FIGS. 2A, 2B and 2C show schematic cross sections of an IGFET device at various stages in the fabrication process of FIG. I; and
FIG. 3' is a flow diagram of a method for making a thin glass film useful in practicing the invention.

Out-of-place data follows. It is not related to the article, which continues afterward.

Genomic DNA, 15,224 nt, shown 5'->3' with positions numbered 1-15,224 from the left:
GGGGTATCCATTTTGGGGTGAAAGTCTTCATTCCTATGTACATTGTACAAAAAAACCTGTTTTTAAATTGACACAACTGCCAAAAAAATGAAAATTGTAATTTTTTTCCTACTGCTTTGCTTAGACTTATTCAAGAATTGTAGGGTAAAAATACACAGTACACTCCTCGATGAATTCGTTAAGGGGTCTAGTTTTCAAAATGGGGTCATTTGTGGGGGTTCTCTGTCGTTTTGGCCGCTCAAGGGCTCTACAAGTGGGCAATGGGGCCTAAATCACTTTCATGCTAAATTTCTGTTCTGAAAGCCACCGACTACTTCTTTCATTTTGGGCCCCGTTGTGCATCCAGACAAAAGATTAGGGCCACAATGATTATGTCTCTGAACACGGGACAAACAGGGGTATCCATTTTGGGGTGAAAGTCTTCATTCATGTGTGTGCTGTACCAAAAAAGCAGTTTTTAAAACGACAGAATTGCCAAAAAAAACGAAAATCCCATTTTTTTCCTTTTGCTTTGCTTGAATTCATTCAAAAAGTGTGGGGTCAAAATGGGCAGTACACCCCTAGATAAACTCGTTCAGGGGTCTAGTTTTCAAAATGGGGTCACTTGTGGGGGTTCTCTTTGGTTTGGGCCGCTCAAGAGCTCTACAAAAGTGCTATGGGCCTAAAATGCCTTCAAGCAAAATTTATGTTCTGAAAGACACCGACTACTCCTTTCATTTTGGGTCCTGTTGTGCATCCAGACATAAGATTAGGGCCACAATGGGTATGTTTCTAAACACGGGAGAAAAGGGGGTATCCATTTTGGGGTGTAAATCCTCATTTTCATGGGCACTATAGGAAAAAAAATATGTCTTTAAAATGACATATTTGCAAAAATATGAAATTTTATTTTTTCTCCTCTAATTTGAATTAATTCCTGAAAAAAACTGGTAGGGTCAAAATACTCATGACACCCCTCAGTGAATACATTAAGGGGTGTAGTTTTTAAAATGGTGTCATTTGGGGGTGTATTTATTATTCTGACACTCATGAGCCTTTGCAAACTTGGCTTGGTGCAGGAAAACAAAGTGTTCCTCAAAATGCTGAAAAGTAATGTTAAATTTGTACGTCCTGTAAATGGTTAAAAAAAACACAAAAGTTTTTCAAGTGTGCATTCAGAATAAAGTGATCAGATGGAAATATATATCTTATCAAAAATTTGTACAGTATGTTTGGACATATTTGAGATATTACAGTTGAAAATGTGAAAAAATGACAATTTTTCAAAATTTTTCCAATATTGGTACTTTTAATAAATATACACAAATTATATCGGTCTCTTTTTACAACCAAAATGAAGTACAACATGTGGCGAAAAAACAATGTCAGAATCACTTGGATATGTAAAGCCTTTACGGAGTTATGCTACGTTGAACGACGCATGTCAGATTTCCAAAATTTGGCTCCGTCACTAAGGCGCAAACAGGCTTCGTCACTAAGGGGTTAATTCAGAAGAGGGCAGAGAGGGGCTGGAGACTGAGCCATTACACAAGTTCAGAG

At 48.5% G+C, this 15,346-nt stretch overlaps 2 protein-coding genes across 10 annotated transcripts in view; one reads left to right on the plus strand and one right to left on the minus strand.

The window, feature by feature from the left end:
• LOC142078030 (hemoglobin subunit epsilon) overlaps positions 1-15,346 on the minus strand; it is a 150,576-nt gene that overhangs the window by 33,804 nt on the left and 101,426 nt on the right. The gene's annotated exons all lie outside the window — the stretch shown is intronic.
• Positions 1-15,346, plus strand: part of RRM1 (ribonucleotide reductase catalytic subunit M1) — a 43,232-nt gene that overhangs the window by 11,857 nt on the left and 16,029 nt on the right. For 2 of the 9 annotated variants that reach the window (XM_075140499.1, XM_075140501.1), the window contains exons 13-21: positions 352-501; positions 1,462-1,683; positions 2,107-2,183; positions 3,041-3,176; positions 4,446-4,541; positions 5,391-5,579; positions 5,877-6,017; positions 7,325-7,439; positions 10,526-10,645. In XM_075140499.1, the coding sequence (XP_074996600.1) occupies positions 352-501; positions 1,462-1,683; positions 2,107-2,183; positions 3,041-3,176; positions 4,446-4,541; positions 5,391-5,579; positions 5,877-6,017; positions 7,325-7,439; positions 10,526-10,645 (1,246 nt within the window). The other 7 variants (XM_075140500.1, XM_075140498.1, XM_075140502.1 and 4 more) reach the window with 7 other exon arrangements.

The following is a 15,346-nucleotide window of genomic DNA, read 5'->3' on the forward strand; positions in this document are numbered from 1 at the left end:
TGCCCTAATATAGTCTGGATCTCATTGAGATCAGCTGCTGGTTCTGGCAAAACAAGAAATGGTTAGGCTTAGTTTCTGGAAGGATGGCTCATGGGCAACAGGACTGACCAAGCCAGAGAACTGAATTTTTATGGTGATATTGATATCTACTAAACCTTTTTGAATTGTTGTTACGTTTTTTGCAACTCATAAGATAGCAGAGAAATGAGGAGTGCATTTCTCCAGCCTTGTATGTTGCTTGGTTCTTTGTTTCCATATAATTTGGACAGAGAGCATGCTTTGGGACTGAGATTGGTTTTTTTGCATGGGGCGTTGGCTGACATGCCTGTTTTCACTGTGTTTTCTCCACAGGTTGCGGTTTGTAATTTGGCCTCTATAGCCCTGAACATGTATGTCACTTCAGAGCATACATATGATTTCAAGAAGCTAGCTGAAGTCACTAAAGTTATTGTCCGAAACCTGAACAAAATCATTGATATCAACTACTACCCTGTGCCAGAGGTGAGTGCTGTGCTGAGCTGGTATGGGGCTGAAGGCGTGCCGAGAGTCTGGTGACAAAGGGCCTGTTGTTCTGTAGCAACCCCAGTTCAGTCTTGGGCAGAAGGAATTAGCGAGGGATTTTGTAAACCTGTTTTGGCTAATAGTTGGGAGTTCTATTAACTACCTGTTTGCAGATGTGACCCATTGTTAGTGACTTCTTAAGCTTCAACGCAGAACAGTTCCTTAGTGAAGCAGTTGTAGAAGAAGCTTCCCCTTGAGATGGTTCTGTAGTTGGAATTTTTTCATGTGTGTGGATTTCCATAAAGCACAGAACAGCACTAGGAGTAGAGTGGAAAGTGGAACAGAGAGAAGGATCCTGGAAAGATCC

DETAILED DESCRIPTION Referring to the drawings, FIG. 1 is a flow diagram showing the steps involved in fabricating an IGFET in accordance with the invention. The first step involves diffusing impurities into a semiconductor substrate to form the channel, the source and the drain of an IGFET. This diffusion is advantageously carried out by the well-known planar technique on a standard single crystal wafer of silicon or germanium. A large number of devices including devices other than IGFETS may thus be fabricated at the same time. The planar technique for producing IGFET'S is well-known and adequately described in the literature of the art. In essence, it involves lightly doping a semiconductor substrate with one type of impurity, e.g., ntype, epitaxially growing a layer of oxide on the doped substrate, selectively etching holes in the oxide where the source and the drain are to be formed, and diffusing impurities of the typeopposite those previously used into the exposed substrate through the holes in the oxide mask. The diffusion depth, impurity concentrations and channel width can be carefully controlled to obtain the desired transistor characteristics in accordance with principles well-known in the art. FIG. 2A shows a portion of a wafer including an IGF ET at this state of fabrication comprising an n-doped substrate 10, such as silicon doped with phosphorus, a source 11 and drain 12 formed by diffusing an acceptor impurity such as boron into the n-doped substrate. The source and the drain are separated by a channel region 9. An oxide layer 13 the remnant of an earlier diffusion mask is shown disposed upon the substrate.